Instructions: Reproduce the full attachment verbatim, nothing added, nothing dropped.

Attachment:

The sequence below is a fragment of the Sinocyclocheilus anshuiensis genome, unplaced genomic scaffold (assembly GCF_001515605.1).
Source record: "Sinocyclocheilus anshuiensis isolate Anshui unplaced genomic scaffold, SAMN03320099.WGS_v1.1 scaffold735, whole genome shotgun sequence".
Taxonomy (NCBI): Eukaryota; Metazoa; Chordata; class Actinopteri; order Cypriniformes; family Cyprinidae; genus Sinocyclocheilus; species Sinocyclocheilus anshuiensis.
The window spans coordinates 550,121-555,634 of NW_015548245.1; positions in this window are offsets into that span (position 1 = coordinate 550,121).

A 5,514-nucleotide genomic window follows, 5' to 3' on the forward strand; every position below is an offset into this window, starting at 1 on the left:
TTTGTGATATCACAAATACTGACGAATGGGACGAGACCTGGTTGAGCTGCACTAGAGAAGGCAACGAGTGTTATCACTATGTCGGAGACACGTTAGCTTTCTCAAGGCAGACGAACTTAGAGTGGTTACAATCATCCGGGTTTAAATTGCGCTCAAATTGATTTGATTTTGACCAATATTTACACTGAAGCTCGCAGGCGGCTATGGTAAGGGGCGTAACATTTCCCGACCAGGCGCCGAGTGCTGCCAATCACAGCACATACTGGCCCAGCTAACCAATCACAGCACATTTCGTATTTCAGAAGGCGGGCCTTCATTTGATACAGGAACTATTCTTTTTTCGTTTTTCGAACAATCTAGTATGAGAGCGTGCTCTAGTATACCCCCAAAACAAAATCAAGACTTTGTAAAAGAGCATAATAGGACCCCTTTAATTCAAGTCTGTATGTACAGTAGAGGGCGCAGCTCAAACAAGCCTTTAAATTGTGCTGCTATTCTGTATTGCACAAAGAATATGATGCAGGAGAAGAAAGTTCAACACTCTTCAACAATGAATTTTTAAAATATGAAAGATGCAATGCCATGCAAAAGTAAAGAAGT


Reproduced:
The sequence below is a fragment of the Sinocyclocheilus anshuiensis genome, unplaced genomic scaffold (assembly GCF_001515605.1).
Source record: "Sinocyclocheilus anshuiensis isolate Anshui unplaced genomic scaffold, SAMN03320099.WGS_v1.1 scaffold735, whole genome shotgun sequence".
Taxonomy (NCBI): Eukaryota; Metazoa; Chordata; class Actinopteri; order Cypriniformes; family Cyprinidae; genus Sinocyclocheilus; species Sinocyclocheilus anshuiensis.
The window spans coordinates 550,121-555,634 of NW_015548245.1; positions in this window are offsets into that span (position 1 = coordinate 550,121).

A 5,514-nucleotide genomic window follows, 5' to 3' on the forward strand; every position below is an offset into this window, starting at 1 on the left:
TTTGTGATATCACAAATACTGACGAATGGGACGAGACCTGGTTGAGCTGCACTAGAGAAGGCAACGAGTGTTATCACTATGTCGGAGACACGTTAGCTTTCTCAAGGCAGACGAACTTAGAGTGGTTACAATCATCCGGGTTTAAATTGCGCTCAAATTGATTTGATTTTGACCAATATTTACACTGAAGCTCGCAGGCGGCTATGGTAAGGGGCGTAACATTTCCCGACCAGGCGCCGAGTGCTGCCAATCACAGCACATACTGGCCCAGCTAACCAATCACAGCACATTTCGTATTTCAGAAGGCGGGCCTTCATTTGATACAGGAACTATTCTTTTTTCGTTTTTCGAACAATCTAGTATGAGAGCGTGCTCTAGTATACCCCCAAAACAAAATCAAGACTTTGTAAAAGAGCATAATAGGACCCCTTTAATTCAAGTCTGTATGTACAGTAGAGGGCGCAGCTCAAACAAGCCTTTAAATTGTGCTGCTATTCTGTATTGCACAAAGAATATGATGCAGGAGAAGAAAGTTCAACACTCTTCAACAATGAATTTTTAAAATATGAAAGATGCAATGCCATGCAAAAGTAAAGAAGT